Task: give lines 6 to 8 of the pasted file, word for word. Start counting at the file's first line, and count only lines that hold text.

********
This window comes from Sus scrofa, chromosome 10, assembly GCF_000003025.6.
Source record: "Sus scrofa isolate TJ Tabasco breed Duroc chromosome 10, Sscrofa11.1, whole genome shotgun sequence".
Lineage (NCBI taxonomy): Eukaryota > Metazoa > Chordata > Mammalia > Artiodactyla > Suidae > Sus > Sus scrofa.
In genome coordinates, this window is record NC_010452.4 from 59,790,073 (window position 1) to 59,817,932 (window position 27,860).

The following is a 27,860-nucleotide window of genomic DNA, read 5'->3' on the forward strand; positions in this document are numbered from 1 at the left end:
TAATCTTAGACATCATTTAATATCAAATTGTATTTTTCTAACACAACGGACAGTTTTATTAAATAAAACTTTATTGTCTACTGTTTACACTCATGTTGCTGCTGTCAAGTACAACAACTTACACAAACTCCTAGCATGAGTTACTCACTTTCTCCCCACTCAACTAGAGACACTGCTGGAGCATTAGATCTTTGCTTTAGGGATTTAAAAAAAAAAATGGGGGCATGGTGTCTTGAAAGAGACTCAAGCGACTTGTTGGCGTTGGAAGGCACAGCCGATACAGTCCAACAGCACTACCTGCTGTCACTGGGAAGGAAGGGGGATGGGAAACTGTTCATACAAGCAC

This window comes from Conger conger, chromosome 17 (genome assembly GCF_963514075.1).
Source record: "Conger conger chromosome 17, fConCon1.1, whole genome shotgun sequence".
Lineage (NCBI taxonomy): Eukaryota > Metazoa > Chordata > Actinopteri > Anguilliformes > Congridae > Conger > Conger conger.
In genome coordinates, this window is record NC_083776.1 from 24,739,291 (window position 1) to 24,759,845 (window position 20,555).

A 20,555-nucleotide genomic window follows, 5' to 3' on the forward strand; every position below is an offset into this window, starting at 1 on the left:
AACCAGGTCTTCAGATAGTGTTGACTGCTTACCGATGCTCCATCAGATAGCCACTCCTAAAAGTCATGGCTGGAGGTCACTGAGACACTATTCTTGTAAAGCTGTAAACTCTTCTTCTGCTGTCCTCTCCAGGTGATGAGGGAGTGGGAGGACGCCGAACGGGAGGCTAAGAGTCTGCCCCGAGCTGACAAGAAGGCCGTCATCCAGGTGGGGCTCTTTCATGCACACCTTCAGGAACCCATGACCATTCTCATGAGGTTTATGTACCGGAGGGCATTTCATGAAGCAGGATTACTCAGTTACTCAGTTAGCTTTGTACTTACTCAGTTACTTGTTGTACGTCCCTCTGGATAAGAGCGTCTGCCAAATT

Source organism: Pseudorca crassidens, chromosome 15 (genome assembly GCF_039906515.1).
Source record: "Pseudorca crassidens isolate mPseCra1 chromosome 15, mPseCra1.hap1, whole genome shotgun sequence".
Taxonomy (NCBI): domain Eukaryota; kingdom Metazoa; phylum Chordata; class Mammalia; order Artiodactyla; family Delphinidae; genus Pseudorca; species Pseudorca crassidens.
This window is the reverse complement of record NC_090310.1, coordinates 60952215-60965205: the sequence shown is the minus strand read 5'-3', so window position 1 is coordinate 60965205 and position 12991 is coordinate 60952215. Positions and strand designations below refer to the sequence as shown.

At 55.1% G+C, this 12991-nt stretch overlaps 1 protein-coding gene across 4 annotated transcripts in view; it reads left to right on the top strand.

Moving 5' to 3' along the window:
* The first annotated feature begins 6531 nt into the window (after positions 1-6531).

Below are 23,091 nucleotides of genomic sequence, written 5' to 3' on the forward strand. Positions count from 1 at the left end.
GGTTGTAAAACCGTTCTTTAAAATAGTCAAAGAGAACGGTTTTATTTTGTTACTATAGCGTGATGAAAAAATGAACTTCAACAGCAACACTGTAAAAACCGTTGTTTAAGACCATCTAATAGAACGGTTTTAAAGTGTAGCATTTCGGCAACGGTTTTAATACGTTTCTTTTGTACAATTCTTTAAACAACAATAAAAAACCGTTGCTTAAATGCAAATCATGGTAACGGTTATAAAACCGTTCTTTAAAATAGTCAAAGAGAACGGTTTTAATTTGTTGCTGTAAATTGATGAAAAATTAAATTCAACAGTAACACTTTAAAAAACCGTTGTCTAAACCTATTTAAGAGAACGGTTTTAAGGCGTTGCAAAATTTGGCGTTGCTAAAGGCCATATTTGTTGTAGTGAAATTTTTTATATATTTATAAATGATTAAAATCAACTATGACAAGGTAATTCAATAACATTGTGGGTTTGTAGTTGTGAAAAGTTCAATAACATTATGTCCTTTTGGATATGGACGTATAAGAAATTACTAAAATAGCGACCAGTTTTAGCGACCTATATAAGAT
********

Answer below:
TAATCTTAGACATCATTTAATATCAAATTGTATTTTTCTAACACAACGGACAGTTTTATTAAATAAAACTTTATTGTCTACTGTTTACACTCATGTTGCTGCTGTCAAGTACAACAACTTACACAAACTCCTAGCATGAGTTACTCACTTTCTCCCCACTCAACTAGAGACACTGCTGGAGCATTAGATCTTTGCTTTAGGGATTTAAAAAAAAAAATGGGGGCATGGTGTCTTGAAAGAGACTCAAGCGACTTGTTGGCGTTGGAAGGCACAGCCGATACAGTCCAACAGCACTACCTGCTGTCACTGGGAAGGAAGGGGGATGGGAAACTGTTCATACAAGCAC

This window comes from Conger conger, chromosome 17 (genome assembly GCF_963514075.1).
Source record: "Conger conger chromosome 17, fConCon1.1, whole genome shotgun sequence".